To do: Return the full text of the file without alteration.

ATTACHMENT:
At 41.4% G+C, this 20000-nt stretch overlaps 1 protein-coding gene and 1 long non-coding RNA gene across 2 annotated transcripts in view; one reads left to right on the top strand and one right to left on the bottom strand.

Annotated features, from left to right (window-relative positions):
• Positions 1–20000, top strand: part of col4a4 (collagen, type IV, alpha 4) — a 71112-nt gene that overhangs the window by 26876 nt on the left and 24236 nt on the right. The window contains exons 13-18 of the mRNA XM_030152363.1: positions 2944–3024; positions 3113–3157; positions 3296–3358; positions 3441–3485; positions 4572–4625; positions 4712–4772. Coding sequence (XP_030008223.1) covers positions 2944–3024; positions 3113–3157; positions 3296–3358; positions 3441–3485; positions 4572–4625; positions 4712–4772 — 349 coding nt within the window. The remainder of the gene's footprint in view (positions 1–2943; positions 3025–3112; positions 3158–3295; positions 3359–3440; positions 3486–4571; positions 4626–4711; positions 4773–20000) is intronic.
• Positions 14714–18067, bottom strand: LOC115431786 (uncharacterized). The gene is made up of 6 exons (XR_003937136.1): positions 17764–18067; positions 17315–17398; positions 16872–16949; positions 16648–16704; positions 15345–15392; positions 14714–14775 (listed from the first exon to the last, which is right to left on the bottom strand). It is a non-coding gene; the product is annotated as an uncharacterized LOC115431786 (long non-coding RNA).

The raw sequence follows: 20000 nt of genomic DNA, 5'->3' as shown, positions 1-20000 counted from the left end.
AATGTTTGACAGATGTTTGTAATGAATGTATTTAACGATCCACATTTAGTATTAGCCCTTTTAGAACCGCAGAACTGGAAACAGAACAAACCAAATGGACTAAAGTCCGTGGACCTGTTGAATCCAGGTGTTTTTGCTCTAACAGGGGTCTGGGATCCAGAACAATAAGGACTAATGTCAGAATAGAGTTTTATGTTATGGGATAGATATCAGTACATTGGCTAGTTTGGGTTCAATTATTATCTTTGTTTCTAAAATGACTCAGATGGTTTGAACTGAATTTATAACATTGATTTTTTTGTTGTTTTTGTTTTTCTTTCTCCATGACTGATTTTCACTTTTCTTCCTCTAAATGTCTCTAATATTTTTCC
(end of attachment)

At 41.4% G+C, this 20000-nt stretch overlaps 1 protein-coding gene and 1 long non-coding RNA gene across 2 annotated transcripts in view; one reads left to right on the top strand and one right to left on the bottom strand.

Annotated features, from left to right (window-relative positions):
• Positions 1–20000, top strand: part of col4a4 (collagen, type IV, alpha 4) — a 71112-nt gene that overhangs the window by 26876 nt on the left and 24236 nt on the right. The window contains exons 13-18 of the mRNA XM_030152363.1: positions 2944–3024; positions 3113–3157; positions 3296–3358; positions 3441–3485; positions 4572–4625; positions 4712–4772. Coding sequence (XP_030008223.1) covers positions 2944–3024; positions 3113–3157; positions 3296–3358; positions 3441–3485; positions 4572–4625; positions 4712–4772 — 349 coding nt within the window. The remainder of the gene's footprint in view (positions 1–2943; positions 3025–3112; positions 3158–3295; positions 3359–3440; positions 3486–4571; positions 4626–4711; positions 4773–20000) is intronic.
• Positions 14714–18067, bottom strand: LOC115431786 (uncharacterized). The gene is made up of 6 exons (XR_003937136.1): positions 17764–18067; positions 17315–17398; positions 16872–16949; positions 16648–16704; positions 15345–15392; positions 14714–14775 (listed from the first exon to the last, which is right to left on the bottom strand). It is a non-coding gene; the product is annotated as an uncharacterized LOC115431786 (long non-coding RNA).

The raw sequence follows: 20000 nt of genomic DNA, 5'->3' as shown, positions 1-20000 counted from the left end.
AATGTTTGACAGATGTTTGTAATGAATGTATTTAACGATCCACATTTAGTATTAGCCCTTTTAGAACCGCAGAACTGGAAACAGAACAAACCAAATGGACTAAAGTCCGTGGACCTGTTGAATCCAGGTGTTTTTGCTCTAACAGGGGTCTGGGATCCAGAACAATAAGGACTAATGTCAGAATAGAGTTTTATGTTATGGGATAGATATCAGTACATTGGCTAGTTTGGGTTCAATTATTATCTTTGTTTCTAAAATGACTCAGATGGTTTGAACTGAATTTATAACATTGATTTTTTTGTTGTTTTTGTTTTTCTTTCTCCATGACTGATTTTCACTTTTCTTCCTCTAAATGTCTCTAATATTTTTCC